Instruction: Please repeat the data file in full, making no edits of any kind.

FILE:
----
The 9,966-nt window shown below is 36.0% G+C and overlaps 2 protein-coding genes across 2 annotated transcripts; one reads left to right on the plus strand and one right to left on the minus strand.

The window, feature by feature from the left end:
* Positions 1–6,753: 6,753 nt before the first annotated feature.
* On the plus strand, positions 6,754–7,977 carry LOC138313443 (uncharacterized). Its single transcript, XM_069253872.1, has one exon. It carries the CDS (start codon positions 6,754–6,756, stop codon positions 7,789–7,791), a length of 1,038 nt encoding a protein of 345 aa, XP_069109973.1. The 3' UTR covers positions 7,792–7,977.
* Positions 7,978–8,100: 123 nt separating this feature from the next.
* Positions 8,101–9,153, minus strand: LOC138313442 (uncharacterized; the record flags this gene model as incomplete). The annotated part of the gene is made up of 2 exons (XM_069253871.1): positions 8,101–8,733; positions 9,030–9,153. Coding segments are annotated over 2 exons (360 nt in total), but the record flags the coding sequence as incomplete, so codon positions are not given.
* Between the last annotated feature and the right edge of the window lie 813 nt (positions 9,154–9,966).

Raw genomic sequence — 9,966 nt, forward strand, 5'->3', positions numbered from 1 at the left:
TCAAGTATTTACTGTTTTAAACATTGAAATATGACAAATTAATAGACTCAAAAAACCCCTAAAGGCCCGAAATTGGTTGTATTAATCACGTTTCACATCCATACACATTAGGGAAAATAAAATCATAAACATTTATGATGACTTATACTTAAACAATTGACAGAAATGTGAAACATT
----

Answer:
The 9,966-nt window shown below is 36.0% G+C and overlaps 2 protein-coding genes across 2 annotated transcripts; one reads left to right on the plus strand and one right to left on the minus strand.

The window, feature by feature from the left end:
* Positions 1–6,753: 6,753 nt before the first annotated feature.
* On the plus strand, positions 6,754–7,977 carry LOC138313443 (uncharacterized). Its single transcript, XM_069253872.1, has one exon. It carries the CDS (start codon positions 6,754–6,756, stop codon positions 7,789–7,791), a length of 1,038 nt encoding a protein of 345 aa, XP_069109973.1. The 3' UTR covers positions 7,792–7,977.
* Positions 7,978–8,100: 123 nt separating this feature from the next.
* Positions 8,101–9,153, minus strand: LOC138313442 (uncharacterized; the record flags this gene model as incomplete). The annotated part of the gene is made up of 2 exons (XM_069253871.1): positions 8,101–8,733; positions 9,030–9,153. Coding segments are annotated over 2 exons (360 nt in total), but the record flags the coding sequence as incomplete, so codon positions are not given.
* Between the last annotated feature and the right edge of the window lie 813 nt (positions 9,154–9,966).

Raw genomic sequence — 9,966 nt, forward strand, 5'->3', positions numbered from 1 at the left:
TCAAGTATTTACTGTTTTAAACATTGAAATATGACAAATTAATAGACTCAAAAAACCCCTAAAGGCCCGAAATTGGTTGTATTAATCACGTTTCACATCCATACACATTAGGGAAAATAAAATCATAAACATTTATGATGACTTATACTTAAACAATTGACAGAAATGTGAAACATT